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Where does debt come from? How does it get so out of hand? And why is it such a difficult topic to discuss?On South Carolina Public Radio's InDebted, host Scott Morgan explores the issue of debt in the Palmetto State, including medical debt, student loan debt, short-term loan services, financial literacy, and more. According to research by the Urban Institute on the amount of personal debt burden across the U.S., eight of the top 50 counties with the most debt were in South Carolina, with more than half of the residents living with excessive debt. Join us for a deep dive into the factors that make our state one of the worst places for debt in the country and the stories of real South Carolinians living in this ecosystem of debt.Interested in sharing your personal story with debt? Learn more about our InDebted Profiles series here.

Women and students of color pay more for college in SC (and white borrowers aren't doing so hot to begin with)

White student loan borrowers in South Carolina tend to owe more on outstanding loans than borrowers of color. But there's way more to the story than that.
Scott Morgan
South Carolina Public Radio
White student loan borrowers in South Carolina tend to owe more on outstanding loans than borrowers of color. But there's way more to the story.

If one were to run the South Carolina numbers in the aggregate (and I assure you I have), the difference between student loan debt burden for white borrowers doesn’t look that much different than it does for borrowers of color.

According to numbers compiled last year by the Urban Institute, 16 percent of white student loan borrowers here are in debt, and they, on median, owe a little more than $22,000 on their student loans.

By comparison, the numbers for borrowers of color are 20 percent and a little over $24,000, respectively. Each borrower group pays around $165 per month to their lenders.

Richland has the highest countywide share of any student borrowers in debt in South Carolina — 24 percent of borrowers overall and 25 percent of borrowers of color have outstanding student loan debt in Richland. Both groups owe almost exactly the same, almost $27,000. (Put a pin in that, I’m going to bring that up again.)

Things get a little more nuanced when you look at student debt in collections — i.e., not merely outstanding student loan balances, but debt that has gone into default and ended up in the hands of debt collectors.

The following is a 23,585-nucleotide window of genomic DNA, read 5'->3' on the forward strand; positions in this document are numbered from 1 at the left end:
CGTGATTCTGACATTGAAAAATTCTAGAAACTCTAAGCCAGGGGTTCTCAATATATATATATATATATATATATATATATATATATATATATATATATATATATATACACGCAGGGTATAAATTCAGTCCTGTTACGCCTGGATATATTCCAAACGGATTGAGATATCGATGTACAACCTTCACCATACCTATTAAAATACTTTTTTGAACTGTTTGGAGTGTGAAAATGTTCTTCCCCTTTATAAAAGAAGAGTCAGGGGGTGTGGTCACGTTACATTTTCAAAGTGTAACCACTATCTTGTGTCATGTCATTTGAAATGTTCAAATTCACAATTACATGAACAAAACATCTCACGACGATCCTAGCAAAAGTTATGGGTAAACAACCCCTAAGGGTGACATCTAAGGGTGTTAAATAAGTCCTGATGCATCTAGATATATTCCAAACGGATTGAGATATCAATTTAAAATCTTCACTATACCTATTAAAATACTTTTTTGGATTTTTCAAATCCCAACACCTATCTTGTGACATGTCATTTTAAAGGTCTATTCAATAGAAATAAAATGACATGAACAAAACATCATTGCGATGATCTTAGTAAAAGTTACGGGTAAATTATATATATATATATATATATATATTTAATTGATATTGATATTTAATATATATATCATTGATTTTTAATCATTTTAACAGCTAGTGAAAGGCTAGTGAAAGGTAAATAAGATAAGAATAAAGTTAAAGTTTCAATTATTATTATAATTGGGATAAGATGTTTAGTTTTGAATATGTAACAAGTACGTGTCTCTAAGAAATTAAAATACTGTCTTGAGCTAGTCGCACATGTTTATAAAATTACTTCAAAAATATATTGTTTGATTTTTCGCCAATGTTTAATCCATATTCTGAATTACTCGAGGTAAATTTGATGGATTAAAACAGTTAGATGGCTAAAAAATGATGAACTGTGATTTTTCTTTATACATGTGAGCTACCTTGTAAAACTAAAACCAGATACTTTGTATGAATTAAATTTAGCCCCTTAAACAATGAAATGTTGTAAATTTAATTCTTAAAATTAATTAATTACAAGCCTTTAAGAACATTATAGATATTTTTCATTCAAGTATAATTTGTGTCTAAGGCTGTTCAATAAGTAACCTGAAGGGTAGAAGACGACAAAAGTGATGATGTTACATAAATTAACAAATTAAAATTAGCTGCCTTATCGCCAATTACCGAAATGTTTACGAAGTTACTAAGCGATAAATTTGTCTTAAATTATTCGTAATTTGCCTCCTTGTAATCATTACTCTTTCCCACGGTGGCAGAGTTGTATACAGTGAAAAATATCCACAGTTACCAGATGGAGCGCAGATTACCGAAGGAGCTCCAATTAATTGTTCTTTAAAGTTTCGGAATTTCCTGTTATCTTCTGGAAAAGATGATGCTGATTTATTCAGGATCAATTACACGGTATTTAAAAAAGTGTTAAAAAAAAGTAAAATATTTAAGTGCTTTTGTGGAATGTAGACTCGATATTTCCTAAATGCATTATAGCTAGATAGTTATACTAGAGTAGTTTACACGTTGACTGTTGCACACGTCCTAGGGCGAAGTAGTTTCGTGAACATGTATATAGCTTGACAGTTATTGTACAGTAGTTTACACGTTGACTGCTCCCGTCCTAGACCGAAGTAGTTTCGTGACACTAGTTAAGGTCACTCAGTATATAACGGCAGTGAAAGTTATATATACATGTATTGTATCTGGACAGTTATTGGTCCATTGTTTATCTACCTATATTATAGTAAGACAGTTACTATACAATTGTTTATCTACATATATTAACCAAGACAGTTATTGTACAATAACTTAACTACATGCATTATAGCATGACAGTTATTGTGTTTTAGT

A little over 13 percent of student loan holders of color reported in South Carolina, statewide, have debt in collections, compared to just over 8 percent of white student loan holders. Yet white borrowers have higher balances in collections, on median, than borrowers of color: $12,556 (white) to $9,441 (nonwhite).

Some further nuance: Data on borrowers of color in collections are available for only 15 counties and data for white borrowers in student loan default are only available for 19 – and only six counties in the state have data for both.

But where data are available, the difference between white and nonwhite student loan default numbers are eye-catching. The gap between the two groups is most exaggerated in Charleston County (put a pin here too), where a little more than 7 percent of white student loan holders have debt in collections, but almost 18 percent of borrowers of color have student loans in default.

For the record, the worst rate of any single grouping of borrowers in default occurs in Lee County, where 28 percent of borrowers of color have student loan debt in collections.

And that’s not just the worst student loan default statistic in South Carolina, it’s the worst rate of any borrower group in student loan default recorded by the Urban Institute in the U.S.

How college debt is more expensive for borrowers of color

It needs noting that accurate student loan numbers are difficult to assign. When you’re counting borrowers in default, do you count residents of this state who have also gone to school in this state? Residents of other states that went to school here? Residents of this state who went to school somewhere else? Residents who are from somewhere else, went to school here, and then went back to somewhere else?

The short answer to all those questions is, yeah, sure.

What is more definitive is that all those averages and medians swirled together to paint that aggregate picture — where white and nonwhite borrowers are having largely the same general experience with student loan debt — aren’t telling the whole story.

Student debt to income ratios are not all equal. So let’s unpin the thing about Richland County, where roughly the same shares of white and nonwhite student borrowers owe almost the same amount on their loans, about $27,000.

Well, $27,000 is not the same to white households in Richland County as it is for households of color. The average white household income (that’s household, not individual) in Richland County in 2019 was $98,000; it was almost $59,000 for nonwhite households. So $27,000 is roughly a quarter of the average white household income and roughly half of the average nonwhite household income.